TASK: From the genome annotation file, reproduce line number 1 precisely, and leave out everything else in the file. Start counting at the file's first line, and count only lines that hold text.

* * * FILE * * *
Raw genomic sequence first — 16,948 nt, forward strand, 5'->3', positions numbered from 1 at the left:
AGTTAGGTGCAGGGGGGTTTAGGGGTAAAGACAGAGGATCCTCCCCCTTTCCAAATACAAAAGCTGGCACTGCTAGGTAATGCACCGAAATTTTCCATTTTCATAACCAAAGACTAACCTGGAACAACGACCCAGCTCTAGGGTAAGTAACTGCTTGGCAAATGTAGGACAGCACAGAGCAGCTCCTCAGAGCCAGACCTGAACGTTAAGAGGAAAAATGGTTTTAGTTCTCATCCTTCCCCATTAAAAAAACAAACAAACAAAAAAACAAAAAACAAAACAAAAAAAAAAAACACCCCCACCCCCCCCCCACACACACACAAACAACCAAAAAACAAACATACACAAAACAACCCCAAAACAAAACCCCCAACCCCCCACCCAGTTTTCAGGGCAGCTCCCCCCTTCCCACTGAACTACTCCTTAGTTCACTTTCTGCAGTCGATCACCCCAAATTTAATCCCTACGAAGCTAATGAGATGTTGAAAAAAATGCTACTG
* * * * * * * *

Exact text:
Raw genomic sequence first — 16,948 nt, forward strand, 5'->3', positions numbered from 1 at the left: